A Visit With My Legislator Highlights What We Think About Marriage Reveals What We Think About Our Creator

By: Tia Johnson 0 Comments   5/13/2013

I recently met with my legislator regarding the same-sex marriage bill. I live in a district that overwhelmingly (65 percent) supported the marriage amendment last November. However, our representative has declared that he is undecided concerning his vote and seems to be supportive of legalizing same-sex marriage.

So I, my three kids, one other mom and a friend packed inside a minivan and headed to the State Capitol. I told my kids we were going to a modern-day castle to meet with lawmakers. I ended up being the only spokesperson from my district, so I was glad I had prepared a list of talking points and packets of research to pass on to this legislator.

My talking points included support for natural marriage which I wrote of in my previous article with Delight Media: the slippery-slope argument of where this could lead, the impact of various parental structures on children, and the consequences legalizing same-sex marriage would have on religious freedom (ex. flower shops and counselors who refuse to take in business for same-sex weddings because of their religious convictions could be sued).

There are plenty of non-religious reasons to support protection of the current marriage definition in Minnesota. There are also Biblical reasons to support natural marriage. This is not a surprise. Truly, what God commanded really is, according to research and history, best for society!

Yet while we didn't talk about the religious reasons to support natural marriage, I felt that some of our debates would have ended up on that road had we investigated them further. Again, there are plenty of reasons to support natural marriage from a public, societal perspective, but what we intrinsically believe about creation and about life provides the foundation for what we believe about marriage, and all of this is deeply rooted in what we believe about God.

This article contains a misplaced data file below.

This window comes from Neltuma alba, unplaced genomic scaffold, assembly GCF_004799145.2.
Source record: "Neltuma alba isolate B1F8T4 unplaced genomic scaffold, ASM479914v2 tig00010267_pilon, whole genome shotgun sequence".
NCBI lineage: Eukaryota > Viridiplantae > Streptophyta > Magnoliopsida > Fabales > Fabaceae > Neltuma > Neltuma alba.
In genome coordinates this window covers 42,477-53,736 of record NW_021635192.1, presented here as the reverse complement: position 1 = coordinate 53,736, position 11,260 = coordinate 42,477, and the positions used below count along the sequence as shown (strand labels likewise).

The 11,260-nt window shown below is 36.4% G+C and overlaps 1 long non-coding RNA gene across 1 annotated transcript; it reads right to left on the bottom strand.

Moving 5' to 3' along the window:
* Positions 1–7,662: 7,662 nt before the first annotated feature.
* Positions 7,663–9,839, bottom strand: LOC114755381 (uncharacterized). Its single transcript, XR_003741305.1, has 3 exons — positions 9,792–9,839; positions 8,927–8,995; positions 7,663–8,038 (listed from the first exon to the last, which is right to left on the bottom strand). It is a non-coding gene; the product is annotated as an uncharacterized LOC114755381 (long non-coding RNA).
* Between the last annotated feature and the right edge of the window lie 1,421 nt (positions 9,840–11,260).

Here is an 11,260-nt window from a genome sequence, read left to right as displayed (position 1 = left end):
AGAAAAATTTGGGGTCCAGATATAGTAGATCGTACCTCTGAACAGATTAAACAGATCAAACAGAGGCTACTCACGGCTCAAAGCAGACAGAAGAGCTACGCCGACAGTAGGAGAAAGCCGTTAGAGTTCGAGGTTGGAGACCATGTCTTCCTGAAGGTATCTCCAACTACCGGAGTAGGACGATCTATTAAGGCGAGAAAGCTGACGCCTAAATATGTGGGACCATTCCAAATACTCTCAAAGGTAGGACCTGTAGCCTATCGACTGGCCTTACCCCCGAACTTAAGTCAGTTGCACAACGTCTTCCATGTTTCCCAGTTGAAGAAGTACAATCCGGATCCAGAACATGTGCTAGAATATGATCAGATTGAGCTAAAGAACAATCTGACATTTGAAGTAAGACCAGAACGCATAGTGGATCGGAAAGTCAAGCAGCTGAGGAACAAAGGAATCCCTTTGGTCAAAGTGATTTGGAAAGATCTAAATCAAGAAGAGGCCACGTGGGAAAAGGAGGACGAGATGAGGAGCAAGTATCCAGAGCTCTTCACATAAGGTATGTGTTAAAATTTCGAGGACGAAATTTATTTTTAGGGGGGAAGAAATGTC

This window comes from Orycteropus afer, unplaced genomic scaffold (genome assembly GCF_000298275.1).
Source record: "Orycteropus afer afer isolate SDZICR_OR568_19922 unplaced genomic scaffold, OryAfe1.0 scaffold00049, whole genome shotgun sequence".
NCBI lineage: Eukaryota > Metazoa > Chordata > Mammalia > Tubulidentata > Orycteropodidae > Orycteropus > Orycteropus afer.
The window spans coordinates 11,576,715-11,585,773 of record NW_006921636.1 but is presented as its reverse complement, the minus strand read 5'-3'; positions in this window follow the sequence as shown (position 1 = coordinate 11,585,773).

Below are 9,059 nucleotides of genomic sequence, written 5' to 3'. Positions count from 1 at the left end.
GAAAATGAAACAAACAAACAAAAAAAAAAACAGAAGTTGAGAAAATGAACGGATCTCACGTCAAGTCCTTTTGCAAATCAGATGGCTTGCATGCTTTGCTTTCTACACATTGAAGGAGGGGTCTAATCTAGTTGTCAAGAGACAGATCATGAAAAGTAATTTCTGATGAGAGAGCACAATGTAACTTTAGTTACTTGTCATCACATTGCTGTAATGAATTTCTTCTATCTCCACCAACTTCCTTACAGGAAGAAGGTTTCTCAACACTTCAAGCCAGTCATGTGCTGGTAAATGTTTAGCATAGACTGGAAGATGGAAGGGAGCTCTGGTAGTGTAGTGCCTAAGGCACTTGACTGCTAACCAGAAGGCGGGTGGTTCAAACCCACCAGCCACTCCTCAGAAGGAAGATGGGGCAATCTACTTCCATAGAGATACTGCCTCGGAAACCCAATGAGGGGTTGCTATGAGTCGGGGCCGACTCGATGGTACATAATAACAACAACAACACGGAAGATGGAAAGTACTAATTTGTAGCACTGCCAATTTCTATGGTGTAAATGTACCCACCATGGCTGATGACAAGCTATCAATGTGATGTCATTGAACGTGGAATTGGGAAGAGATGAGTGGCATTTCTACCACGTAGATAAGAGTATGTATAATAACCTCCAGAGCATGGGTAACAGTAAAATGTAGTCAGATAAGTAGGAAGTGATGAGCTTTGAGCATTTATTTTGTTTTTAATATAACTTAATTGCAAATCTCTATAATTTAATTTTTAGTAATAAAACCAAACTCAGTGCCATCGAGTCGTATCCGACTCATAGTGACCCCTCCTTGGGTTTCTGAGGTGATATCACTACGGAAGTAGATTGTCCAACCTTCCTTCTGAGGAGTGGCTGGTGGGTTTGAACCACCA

For example, I discussed with my legislator that the purpose of a state-licensed marriage is to legally connect parents to each other and to whatever offspring they might have together.

How important is it to have this connection legally established? I described how states which have legalized same-sex marriage have jeopardized the biological connection a child has with his parents. A child adopted by a same-sex couple might have a birth certificate listing their adoptive "parents" as having "born" this child.

Throw in this scenario the medical interventions to create babies for homosexual couples and weigh your reaction. Does it bother you that life can so easily be manipulated in a lab based upon the desires of gay couples who demand the "right" to have children?

If life can be manipulated as such, how does that impact its sacredness? Before these medical interventions, the natural conception and growth of a child was exclaimed by all as a miracle, and each life was valued as a precious gift. When a child is "ordered up," so-to-speak, it's more like a prize to be concocted. The anticipation is there, but the sacredness is lost.